Also known by his Silk Road pseudonym “Dread Pirate Roberts,” Ulbricht has become a cult-like figure for Internet freedom activists and libertarians worldwide. His mother might not be completely denying that he had any involvement in the creation of the Silk Road, but she and many others certainly do believe that the Government acted criminally in its investigation of Ulbricht, and unconstitutionally in his sentencing.
At least two agents involved in the case were found to be corrupt, stealing Bitcoins for themselves while conducting their investigations. Both were sentenced to imprisonment for their crimes, yet this information had no effect on the Second Circuit appellate court who affirmed Ulbricht’s life sentence in 2017.
“I think it was a political sentence,” Lyn Ulbricht said. “[The judge] said so. She said ‘we know you started this site based on a philosophy and I’m not sure that you’ve given that philosophy up.’ This is a first amendment violation. But she did it. And I think it was avery political move.”
The philosophy Judge Forrest was referring to, according to Ulbricht’s mother, was his desire to see a society based on individual liberty and privacy. The type Ron Paul fans and the wider libertarian community dream for. It is because of that desire, she believes, that he currently resides in United States Penitentiary, Florence High, a high-security federal prison within the larger Florence Federal Correctional Complex in Colorado.
“He’s only there because of his sentence length, because Judge Forrest gave him this draconian, excessive sentence.” she said.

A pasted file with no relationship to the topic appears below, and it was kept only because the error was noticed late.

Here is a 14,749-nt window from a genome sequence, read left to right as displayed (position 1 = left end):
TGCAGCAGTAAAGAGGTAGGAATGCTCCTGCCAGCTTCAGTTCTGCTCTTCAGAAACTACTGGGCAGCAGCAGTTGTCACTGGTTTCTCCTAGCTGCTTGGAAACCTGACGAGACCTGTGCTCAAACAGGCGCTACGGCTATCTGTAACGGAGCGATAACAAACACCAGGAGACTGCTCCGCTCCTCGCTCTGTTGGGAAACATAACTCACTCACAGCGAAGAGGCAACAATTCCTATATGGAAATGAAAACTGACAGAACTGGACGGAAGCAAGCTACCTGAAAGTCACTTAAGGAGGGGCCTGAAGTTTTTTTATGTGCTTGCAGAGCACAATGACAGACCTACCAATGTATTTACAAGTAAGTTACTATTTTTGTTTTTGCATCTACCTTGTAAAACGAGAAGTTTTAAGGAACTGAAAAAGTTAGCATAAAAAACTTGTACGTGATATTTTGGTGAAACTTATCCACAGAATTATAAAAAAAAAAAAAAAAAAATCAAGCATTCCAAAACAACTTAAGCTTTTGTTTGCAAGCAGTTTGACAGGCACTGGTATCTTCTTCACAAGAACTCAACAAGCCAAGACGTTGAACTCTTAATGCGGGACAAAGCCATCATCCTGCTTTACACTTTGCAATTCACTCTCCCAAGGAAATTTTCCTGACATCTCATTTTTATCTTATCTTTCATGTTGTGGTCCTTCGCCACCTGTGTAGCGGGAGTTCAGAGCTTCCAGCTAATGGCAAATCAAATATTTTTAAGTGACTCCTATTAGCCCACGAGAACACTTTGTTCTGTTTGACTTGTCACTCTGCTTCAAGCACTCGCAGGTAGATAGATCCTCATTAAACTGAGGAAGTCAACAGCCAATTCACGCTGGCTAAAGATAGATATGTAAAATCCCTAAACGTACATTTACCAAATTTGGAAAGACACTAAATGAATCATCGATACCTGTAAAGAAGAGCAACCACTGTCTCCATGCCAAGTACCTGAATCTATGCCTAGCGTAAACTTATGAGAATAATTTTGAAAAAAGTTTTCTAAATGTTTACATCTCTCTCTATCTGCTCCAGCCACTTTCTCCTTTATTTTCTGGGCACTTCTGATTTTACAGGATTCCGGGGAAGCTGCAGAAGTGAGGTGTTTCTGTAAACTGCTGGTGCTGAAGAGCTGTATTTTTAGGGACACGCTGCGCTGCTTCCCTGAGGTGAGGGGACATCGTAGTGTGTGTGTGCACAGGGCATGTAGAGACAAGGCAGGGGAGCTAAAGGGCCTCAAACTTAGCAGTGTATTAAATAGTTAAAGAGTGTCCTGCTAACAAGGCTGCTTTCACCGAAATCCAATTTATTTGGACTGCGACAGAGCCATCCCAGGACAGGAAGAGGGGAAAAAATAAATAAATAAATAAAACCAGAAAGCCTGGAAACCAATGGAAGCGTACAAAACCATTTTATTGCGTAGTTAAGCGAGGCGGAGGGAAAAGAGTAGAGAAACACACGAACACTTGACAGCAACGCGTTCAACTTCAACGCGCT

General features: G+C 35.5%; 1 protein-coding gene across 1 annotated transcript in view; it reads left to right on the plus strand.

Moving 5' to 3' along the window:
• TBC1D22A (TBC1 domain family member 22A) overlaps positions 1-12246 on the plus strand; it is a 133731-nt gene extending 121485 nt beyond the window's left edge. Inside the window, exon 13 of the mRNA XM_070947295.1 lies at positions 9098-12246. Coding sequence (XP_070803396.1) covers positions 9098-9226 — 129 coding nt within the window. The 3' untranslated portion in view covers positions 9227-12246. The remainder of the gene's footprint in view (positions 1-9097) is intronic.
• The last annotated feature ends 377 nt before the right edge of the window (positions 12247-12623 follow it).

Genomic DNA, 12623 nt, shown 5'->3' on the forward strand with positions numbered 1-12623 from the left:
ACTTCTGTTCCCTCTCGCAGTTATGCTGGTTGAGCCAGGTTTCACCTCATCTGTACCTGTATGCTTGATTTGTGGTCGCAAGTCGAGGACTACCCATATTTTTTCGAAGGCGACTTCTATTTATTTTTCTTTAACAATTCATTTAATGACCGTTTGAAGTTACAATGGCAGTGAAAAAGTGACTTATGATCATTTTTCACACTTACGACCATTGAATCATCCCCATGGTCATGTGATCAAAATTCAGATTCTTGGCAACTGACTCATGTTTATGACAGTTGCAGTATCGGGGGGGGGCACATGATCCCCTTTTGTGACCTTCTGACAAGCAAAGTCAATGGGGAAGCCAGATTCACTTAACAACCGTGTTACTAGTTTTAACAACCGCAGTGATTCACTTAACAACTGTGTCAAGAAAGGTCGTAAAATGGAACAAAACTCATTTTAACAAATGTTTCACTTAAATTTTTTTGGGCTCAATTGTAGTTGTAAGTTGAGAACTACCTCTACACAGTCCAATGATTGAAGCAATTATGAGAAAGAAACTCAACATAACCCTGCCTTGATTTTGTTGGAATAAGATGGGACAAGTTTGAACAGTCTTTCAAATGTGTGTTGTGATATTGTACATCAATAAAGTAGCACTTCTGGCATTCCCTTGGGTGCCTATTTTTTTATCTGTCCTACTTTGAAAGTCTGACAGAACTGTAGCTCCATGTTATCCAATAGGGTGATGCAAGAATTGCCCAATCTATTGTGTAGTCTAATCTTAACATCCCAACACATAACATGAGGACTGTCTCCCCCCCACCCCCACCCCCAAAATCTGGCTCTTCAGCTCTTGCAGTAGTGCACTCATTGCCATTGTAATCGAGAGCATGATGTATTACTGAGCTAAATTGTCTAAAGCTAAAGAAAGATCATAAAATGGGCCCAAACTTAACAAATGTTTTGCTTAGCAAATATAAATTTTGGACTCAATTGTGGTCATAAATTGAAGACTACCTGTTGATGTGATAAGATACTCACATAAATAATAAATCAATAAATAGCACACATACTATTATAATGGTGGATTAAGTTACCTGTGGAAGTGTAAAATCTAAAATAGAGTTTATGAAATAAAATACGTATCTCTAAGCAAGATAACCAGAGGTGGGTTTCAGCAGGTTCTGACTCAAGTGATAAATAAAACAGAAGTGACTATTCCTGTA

“Otherwise, the mandatory minimum for his charges was 20 years. Which is long - a very long sentence for a 29 year old guy...The other defendants in the Silk Road case got much lower sentences, and they actually sold drugs. The biggest drug dealer got ten years, and it goes down from there.”
Locking up Ulbricht, a low-risk prisoner, alongside the likes of the wannabe terrorist Walli Mujahidh might seem rather extreme. Understanding more about the Florence Federal Correctional Complex overall, however, leads to questions being raised about what kind of message the U.S. Government wants to send to those who promote online secrecy and fight against the failing drug war.
The Florence Federal Correctional Complex, where Ulbricht is imprisoned in Colorado. Google Maps.
The complex is not only the location of Ulbricht’s high-security prison, but also that of the infamous United States Penitentiary, Florence ADX, home to the most dangerous inmates in the federal prison system. This means that Ulbricht’s neighbors include Ramzi Yousef, serving life for his part in the 1993 World Trade Center bombings, as well as the shoe bomber, the underwear bomber, the Unabomber, the Boston bomber, the Olympic Park Bomber, and the surviving Oklahoma City bomber, to name but a few.